I can admit when I’m wrong. Choosing to review Bar Ivy in the winter may have been a disservice. “I’m definitely over root vegetables for now,” partner and culinary director Nathan Beauchamp recently told me via phone. “Ramps are right around the corner. There’s some spring garlic coming around,” he added.
Beauchamp runs the kitchen alongside executive chef Jonathan Till, a skilled forager who graduated from Vermont’s New England Culinary Institute. As a formerly Vermont-based critic, this makes perfect sense to me. Beauchamp and Bar Ivy owner Greg Algie previously plied their trades in California and call their light, innovative food “California cuisine.” But the emphasis on regional, of-the-moment ingredients would be an easy fit in the Green Mountains, too.
I first noted this when I tasted the wagyu pot roast. The wintry braise was not only ideally seasoned, it melted just as the intricately marbled beef should, with petite potatoes and a single tender cipollini onion. A bed of grated carrot beneath seemed like an odd pairing, but contributed a satisfying textural counterpoint to the softer meat and starches. It reminded me of Vermont in the best possible way.
The burger, often a throwaway on a menu that veers into finer dining, is another big, meaty hit. Paired with habit-forming crispy fries, it features a substantial patty of dry-aged beef blanketed in an oily layer of Emmenthal cheese. The thick-cut rashers of bacon that repose on top of that are just as hulking, though. The salty, porky element doesn’t compete with the beef — it just makes the round, fatty flavors stronger. Tomato jam cuts through that a bit, but it’s unapologetically robust — and vast miles from the airy eats of typical California cuisine.
Another rib-sticking hit is the bone-in pork schnitzel. Though noticeably underseasoned when I tried it, it nearly overcame that issue thanks to a crispy, well-cooked chop served over a mouth-pleasing pile of mustardy spaetzle. Something green might have perfected the plate, but I was more than satisfied with the shareable portion, paired with a small pitcher of lemon butter.
Hunks of flesh with little or no vegetal matter? Far from what I was expecting, but winter isn’t typically a factor in the West Coast eats I had anticipated.
The golden beet hummus, however, was exactly what I’d envisioned. Lightly flavored with garam masala, the cumin-laden spice mix that gives many Indian dishes their unique personality, the mighty portion of turmeric-colored puree tastes so fresh it practically effervesces. A few leaves of cilantro further brighten up the proceedings, and pine nuts add crunch. But oversize sesame crackers that rise from the bowl might be the main event, both vessel and centerpiece.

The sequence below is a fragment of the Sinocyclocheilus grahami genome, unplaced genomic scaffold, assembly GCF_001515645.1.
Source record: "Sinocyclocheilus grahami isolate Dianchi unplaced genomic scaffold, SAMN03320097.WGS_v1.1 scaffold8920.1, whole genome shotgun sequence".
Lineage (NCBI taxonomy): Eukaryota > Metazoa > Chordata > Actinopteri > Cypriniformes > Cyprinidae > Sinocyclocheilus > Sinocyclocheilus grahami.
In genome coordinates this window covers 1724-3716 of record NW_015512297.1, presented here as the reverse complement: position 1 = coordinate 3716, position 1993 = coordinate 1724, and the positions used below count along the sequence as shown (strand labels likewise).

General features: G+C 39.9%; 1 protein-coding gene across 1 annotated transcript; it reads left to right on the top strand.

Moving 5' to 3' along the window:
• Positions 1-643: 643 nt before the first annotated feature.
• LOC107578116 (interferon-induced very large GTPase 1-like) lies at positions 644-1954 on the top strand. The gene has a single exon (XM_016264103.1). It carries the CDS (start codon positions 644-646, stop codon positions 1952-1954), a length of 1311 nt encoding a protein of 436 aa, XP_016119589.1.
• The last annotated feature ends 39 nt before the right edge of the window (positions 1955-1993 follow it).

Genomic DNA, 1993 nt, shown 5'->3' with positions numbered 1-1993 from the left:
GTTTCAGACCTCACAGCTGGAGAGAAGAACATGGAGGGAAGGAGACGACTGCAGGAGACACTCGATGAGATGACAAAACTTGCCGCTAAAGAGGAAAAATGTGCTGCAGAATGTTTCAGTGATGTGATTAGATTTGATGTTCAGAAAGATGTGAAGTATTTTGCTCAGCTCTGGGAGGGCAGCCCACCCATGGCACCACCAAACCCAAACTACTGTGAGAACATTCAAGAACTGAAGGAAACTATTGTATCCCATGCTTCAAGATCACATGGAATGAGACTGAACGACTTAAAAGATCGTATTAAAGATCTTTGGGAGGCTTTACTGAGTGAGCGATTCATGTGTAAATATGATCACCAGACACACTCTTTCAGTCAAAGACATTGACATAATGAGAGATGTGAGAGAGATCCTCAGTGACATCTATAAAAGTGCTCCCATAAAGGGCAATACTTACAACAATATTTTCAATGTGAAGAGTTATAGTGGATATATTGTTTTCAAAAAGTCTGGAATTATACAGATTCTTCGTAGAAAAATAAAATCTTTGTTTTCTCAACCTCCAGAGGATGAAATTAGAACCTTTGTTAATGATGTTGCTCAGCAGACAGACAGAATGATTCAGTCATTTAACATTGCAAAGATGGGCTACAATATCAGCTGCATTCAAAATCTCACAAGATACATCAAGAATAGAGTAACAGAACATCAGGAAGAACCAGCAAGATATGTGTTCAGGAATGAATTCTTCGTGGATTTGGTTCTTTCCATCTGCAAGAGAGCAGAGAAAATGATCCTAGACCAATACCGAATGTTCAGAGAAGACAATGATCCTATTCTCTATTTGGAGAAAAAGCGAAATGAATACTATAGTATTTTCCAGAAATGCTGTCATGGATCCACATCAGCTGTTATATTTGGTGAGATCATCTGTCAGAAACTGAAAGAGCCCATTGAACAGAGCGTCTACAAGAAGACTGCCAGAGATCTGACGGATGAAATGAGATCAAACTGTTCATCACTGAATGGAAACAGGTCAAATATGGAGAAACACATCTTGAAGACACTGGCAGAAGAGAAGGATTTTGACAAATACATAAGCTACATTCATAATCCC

The other highlight among the starters I tried was the fritters of brandade, a whip of salt cod and potatoes. In summer, dandelion greens factor into the crisp orbs. But I was perfectly pleased with the snackable pile sunken into a likably funky black garlic remoulade.
The toast topped with mushroom cream is aptly titled simply “toast;” it is mostly a showcase of a chewy, crusty avatar thereof. The mushrooms are distributed to one corner of the bread, creamy, lightly truffled, and layered with salty pecorino cheese.
The Brussels sprouts sounded particularly promising. They’re crunchy with both cashews and crisped duck prosciutto, but the little brassicas were drowned in a pool of oil. I was similarly unimpressed with my order of scallops. The $36 trio of New Jersey-caught bivalves was lacking any significant sear. They’re served surrounded by a pool of grapefruit reduction that’s unapologetically bitter — too much so for me. With just three scallops, I relied on the celeriac puree and haystack of shaved apple and onion to fill up, which didn’t completely work.
Leave that task to dessert. Algie and Beauchamp admit that the kitchen is currently understaffed and is lacking the pastry chef with which they opened. That means that there are only two desserts available, both tarts. The Key lime one is pretty standard, if a little bit crustier than I might prefer. The cherry cordial one is perhaps more polarizing: My dining companion grimaced at its combination of intense chocolate and boozy cherries, but I enjoyed it.
The truth is, I might not have been so wrong to try Bar Ivy in the winter after all. When a chill sets in, it is a different restaurant. But that restaurant, even without a vegetable-forward menu of foraged foods or a busy patio, is one to which I would happily return.
Wine socials will soon take over the garden area, an excellent showcase for the restaurant’s low-intervention wines, but also cocktails like the Bark & Bite, which combines Manzanilla sherry with housemade root beer. I look forward to enjoying another meal there when the menu changes late next month.
See This: Green and white touches hint at the restaurant’s roster of foraged ingredients. Grab a seat at one of the booths, which resemble comfy porch swings, or outside on the 127-seat patio.
Eat This: Golden beet hummus, burger, wagyu pot roast
Open for dinner Tuesday through Saturday; lunch Thursday and Friday; brunch Saturday and Sunday
3033 Wilson Blvd., Arlington
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